Wednesday, February 5, 2014

When is a garden really a garden?


I wish you could have seen this very spot some 20 years ago.  There was nothing but a sloping lawn down to the street.  The house was in plain view from the circle of the cul-de-sac.  And, my friend, who loved gardens and often had Rosemary Verey as a guest in her home, was frustrated.

So, noted garden designer Ryan Gainey took my friend's love of French gardens and transformed her front lawn into a usable space and made it inviting, even in winter.

Retaining walls were built, and crytomerias were planted along with cherry trees and viburnums and a cascading Lady Banks rose.  The plantings surround the space which leads to the front door (it is to the right of this area).

Fast forward to this past December.  I took this photograph to show that a "garden" needn't be boring or neglected in winter, nor does it have to have bright colored flowers.  Somehow, the ice cream parlor looking chairs are very cheerful.  I don't know that my friend ever sits out there, maybe on a mild, sunny day.  She has another wonderful garden on the other side of the house that is an absolutely stunning parterre, with variegated and solid green boxwoods made into a knot garden, in homage to the late Rosemary Verey.

I'm having to re-think my whole garden thing.  All the plants that are so delectable to the deer need to be moved to the farm where there is a fence.  I'm going to have to rely more on shrubbery and textures and different colors of green to achieve the look I want.  I'm almost - but not quite - resigned to the fact that I'm not going to be able to grow all those flowers I've dreamed about for years.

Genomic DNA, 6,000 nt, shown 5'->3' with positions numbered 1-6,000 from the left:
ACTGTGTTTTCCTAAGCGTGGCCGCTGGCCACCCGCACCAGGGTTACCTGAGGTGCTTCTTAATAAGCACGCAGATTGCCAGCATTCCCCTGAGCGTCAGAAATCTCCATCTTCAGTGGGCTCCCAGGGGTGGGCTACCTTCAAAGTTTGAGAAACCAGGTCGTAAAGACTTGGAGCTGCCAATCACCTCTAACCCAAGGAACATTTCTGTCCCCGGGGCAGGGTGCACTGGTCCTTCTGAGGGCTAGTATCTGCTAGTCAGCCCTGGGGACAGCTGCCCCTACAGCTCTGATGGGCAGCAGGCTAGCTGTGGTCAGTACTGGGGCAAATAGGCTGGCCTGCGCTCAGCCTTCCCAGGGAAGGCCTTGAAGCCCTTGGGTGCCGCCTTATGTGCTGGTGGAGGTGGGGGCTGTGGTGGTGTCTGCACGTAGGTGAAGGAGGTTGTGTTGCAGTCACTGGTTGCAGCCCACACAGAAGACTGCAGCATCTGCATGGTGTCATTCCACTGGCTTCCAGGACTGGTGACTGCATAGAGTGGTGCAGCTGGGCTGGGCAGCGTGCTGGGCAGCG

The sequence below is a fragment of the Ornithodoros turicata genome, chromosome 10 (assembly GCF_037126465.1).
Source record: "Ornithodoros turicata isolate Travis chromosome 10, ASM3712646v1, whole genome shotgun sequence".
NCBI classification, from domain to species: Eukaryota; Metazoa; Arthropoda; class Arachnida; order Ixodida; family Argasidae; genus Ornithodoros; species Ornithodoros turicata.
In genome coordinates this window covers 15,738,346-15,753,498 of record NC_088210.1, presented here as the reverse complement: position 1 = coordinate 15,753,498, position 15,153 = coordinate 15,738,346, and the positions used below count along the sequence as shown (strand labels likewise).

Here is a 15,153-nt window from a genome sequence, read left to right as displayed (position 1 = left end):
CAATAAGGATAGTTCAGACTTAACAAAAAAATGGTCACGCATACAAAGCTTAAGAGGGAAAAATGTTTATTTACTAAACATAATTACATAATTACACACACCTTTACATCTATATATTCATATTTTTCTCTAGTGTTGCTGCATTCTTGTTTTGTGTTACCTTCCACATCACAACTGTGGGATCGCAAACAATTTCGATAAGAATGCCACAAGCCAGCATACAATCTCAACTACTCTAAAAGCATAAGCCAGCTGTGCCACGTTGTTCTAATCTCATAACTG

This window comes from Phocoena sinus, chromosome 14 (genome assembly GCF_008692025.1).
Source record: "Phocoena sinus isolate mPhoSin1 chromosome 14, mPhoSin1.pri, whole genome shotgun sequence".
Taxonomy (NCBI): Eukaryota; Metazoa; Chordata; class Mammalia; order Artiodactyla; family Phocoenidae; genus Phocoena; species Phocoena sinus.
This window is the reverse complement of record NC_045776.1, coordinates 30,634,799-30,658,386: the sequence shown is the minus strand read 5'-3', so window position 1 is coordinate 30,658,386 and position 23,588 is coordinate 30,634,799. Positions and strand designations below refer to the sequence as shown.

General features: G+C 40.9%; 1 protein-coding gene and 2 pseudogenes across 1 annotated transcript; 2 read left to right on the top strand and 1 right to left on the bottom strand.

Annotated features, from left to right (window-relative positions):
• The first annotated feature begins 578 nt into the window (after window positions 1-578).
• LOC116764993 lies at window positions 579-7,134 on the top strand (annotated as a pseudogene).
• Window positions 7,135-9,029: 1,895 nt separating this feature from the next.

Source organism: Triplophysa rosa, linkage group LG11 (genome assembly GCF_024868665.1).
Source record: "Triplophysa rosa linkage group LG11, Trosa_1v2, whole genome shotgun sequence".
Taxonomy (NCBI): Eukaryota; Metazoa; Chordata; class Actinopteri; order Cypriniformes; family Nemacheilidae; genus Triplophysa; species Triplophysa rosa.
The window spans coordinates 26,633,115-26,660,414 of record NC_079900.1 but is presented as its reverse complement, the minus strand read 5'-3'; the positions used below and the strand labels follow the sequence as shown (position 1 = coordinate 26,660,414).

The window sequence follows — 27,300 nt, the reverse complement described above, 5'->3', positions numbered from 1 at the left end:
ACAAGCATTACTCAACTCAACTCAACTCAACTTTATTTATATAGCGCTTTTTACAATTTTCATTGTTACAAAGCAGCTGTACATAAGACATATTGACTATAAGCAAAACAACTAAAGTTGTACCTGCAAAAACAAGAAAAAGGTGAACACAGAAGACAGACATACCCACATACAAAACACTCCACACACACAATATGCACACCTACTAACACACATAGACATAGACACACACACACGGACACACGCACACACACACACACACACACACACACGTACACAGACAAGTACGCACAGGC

It has taken me a long time to realize this.  For years, I had no full sun anywhere on this four-acre property.  Then, three years ago, a neighbor's giant oak tree was uprooted in a storm with straight line winds.  The tree fell on the circa 1927 cottage and obliterated half of it.  In the same storm, a very tall pine tree began leaning in the direction of the house.  I had to have it taken down.

So, that left me with a few spots (not many) of full sun.  The trouble is that I need retaining walls and a deer fence to have any hope of growing sun-loving perennials and annuals in a garden setting.  Foxgloves are about the only flowers that work, and they are scattered about in no particular pattern, just where they have reseeded.  

What I have been able to do, though, is work on structure here at my house, so that I have two new areas that have the good bones of a garden if not all the plants I want.  I still have a lot of experimenting to do.  For example, just when I think the deer don't like Hydrangea macrophylla like they do the paniculatas and arborescens ('Annabelle'), they eat certain lacecaps.

All in all, I'm having to rethink my definition of a garden.  I don't know if I'll be able to let go of my desire for masses of roses and great swaths of perennials cascading over paths.  That's what I love best at heart.

2 comments:

  1. Hi Martha,
    I am a big fan our your garden blog and am from Detroit area in Michigan. I have been using Plantskydd in our 1 acre collector's garden for 7 years and this organic product has stopped the browsing of deer, rabbits, voles and squirrels in our garden. I notice you write about this problem a lot and that it is definitely affecting how you garden. Don't throw in your trowel yet, dear gardener! This product is organic and OMRI approved. It comes in a granular, ready-to-use spray and a powder concentrate. The latter is what I use most as their is no smell and I have 1000's of perennials and shrubs to spray. I need volume. I thought I'd share this with you since you seem to be broken hearted about this ongoing dilemma in your garden. Best to you, Julia Hofley

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  2. Julia,
    This is great to know. I have never heard of this product, but I'll look it up. I don't have near the volume of perennials you have, but maybe this could mean not having to move shrubs and lilies and roses and on and on. Thank you for this post!
    All best,
    Martha

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